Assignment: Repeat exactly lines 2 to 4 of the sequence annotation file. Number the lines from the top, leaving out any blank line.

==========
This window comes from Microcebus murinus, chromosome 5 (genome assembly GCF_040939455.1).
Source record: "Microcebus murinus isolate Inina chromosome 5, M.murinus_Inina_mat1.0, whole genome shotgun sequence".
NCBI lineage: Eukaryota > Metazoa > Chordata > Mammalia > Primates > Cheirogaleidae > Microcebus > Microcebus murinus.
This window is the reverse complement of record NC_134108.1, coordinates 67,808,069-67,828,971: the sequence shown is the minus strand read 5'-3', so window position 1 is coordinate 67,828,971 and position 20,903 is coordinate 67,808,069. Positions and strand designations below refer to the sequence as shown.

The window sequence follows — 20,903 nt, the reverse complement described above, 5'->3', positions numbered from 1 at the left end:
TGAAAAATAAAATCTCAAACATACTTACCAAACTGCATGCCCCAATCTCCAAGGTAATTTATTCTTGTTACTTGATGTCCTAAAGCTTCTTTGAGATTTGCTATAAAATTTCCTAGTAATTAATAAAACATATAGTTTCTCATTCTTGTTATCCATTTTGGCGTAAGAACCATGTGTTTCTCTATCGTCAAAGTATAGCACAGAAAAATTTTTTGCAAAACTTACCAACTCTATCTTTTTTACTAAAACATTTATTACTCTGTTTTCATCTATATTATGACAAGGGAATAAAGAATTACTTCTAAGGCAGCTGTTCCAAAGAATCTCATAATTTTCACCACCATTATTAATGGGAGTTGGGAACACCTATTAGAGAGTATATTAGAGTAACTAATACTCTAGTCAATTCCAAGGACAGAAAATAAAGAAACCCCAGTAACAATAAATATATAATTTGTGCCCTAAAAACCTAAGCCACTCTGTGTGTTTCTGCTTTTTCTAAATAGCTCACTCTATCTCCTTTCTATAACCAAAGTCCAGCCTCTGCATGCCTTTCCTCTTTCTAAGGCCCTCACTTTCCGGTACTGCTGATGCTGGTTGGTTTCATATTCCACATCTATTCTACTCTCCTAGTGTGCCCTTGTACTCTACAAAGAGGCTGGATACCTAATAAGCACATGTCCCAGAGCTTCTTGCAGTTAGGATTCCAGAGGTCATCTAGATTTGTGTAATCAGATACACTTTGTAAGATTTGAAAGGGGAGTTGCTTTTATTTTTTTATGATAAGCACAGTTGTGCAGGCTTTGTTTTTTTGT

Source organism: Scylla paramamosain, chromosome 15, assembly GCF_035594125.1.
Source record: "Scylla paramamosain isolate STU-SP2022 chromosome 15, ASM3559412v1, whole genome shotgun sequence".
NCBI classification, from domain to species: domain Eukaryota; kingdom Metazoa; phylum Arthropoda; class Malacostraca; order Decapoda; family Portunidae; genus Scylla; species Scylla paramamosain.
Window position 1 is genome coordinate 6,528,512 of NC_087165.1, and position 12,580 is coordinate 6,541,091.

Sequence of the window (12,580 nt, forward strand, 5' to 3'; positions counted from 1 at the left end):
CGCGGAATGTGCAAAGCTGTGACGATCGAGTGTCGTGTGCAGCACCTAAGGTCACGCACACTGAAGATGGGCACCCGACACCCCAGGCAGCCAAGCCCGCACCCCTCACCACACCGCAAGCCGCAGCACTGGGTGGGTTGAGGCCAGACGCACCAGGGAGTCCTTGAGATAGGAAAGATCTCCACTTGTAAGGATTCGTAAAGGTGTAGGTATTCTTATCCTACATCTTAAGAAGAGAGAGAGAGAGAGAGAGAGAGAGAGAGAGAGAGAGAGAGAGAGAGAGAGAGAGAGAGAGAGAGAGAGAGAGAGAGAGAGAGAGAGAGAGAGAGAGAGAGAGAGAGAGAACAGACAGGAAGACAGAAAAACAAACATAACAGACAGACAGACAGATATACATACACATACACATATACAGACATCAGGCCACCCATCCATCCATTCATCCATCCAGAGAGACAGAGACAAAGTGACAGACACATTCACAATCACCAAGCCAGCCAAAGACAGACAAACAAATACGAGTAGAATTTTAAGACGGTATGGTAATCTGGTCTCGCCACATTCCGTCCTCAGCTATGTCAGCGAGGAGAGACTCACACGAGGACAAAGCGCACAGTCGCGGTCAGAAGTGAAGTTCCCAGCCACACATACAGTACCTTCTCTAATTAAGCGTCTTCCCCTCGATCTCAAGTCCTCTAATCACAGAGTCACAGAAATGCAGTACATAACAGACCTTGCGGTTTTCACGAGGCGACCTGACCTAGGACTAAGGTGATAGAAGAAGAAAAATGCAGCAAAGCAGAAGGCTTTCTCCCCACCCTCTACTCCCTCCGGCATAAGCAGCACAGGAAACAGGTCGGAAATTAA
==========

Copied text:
Source record: "Microcebus murinus isolate Inina chromosome 5, M.murinus_Inina_mat1.0, whole genome shotgun sequence".
NCBI lineage: Eukaryota > Metazoa > Chordata > Mammalia > Primates > Cheirogaleidae > Microcebus > Microcebus murinus.
This window is the reverse complement of record NC_134108.1, coordinates 67,808,069-67,828,971: the sequence shown is the minus strand read 5'-3', so window position 1 is coordinate 67,828,971 and position 20,903 is coordinate 67,808,069. Positions and strand designations below refer to the sequence as shown.